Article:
U.S.D.A. sets 2009-10 import, domestic sugar quotas

by Ron Sterk
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WASHINGTON — The U.S. Department of Agriculture set the 2009-10 raw sugar import quota at the minimum required under World Trade Organization Agreements but boosted the domestic marketing quota from the 2008-09 level.

The 2009-10 tariff rate import quota (T.R.Q.) for raw sugar was set at the W.T.O. required minimum of 1,231,497 short tons, raw value. The refined and specialty sugar T.R.Q. was established at 99,251 tons, including the W.T.O. minimum of 24,251 tons and 75,000 tons for specialty sugar to accommodate the organic food sector.

The U.S.D.A. established the 2009-10 (October-September) domestic overall allotment quantity (O.A.Q.) at 9,235,250 tons, raw value, up from the 2008-09 O.A.Q. of 8,925,000 tonnes. The total was apportioned 5,019,358 tons for beet sugar and 4,215,892 tons for cane sugar.

"Using the most recent data available, the announced O.A.Q. level is expected to permit domestic sugar cane and sugar beet processors to market all of their fiscal year 2010 sugar production," the U.S.D.A. said.

Additionally, the U.S.D.A. said it expects U.S. cane sugar production to fall "significantly short" of its allotment, requiring reassignment to imports later in 2009-10.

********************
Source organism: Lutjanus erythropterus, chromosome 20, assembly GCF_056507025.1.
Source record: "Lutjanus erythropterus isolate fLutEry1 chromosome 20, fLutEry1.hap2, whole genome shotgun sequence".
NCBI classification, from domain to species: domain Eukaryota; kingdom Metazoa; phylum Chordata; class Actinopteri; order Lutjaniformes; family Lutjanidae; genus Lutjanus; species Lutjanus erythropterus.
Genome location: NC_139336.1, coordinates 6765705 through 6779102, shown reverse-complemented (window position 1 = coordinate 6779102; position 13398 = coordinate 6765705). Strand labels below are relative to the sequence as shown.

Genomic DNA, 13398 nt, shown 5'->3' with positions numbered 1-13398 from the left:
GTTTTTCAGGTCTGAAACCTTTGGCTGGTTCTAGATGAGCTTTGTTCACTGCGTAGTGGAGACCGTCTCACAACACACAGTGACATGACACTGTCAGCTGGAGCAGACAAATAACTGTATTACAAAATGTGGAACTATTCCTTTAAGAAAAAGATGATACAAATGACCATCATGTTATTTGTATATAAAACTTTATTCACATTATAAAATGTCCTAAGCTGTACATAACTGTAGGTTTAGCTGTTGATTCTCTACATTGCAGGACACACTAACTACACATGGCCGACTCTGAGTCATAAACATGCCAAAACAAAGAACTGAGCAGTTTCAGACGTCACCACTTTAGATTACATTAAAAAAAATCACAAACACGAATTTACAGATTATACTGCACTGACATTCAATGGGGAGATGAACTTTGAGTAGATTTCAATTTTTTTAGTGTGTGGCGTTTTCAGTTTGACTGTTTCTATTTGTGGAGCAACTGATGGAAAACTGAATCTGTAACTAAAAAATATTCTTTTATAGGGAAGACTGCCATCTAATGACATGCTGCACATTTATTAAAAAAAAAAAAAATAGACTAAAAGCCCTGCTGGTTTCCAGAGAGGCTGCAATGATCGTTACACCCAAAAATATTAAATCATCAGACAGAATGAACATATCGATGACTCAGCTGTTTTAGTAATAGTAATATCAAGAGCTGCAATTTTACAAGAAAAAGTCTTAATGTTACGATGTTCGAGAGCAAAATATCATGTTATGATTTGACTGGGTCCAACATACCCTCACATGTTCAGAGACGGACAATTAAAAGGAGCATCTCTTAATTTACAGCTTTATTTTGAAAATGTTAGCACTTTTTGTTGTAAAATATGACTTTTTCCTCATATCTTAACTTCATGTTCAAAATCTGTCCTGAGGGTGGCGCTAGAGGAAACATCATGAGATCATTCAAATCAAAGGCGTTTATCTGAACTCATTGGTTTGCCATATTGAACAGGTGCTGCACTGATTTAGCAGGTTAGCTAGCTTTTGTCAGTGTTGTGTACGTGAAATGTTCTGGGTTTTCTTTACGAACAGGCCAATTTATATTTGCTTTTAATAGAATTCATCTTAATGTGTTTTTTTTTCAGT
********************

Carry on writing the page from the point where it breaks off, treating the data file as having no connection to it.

In its September World Agricultural Supply and Demand Estimates, the U.S.D.A. projected 2009-10 domestic sugar production at 8,025,000 tons, consisting of 4,700,000 tons of beet sugar and 3,325,000 tons of cane sugar.

"U.S.D.A. believes the domestic market will require additional supplies of sugar during fiscal 2010 and will closely monitor stocks, consumption, imports and all sugar market and program variables on an ongoing basis," the agency said.

The T.R.Q. and O.A.Q. levels do not include the bulk of shipments from Mexico, which may enter the United States duty free under the North American Free Trade Agreement.

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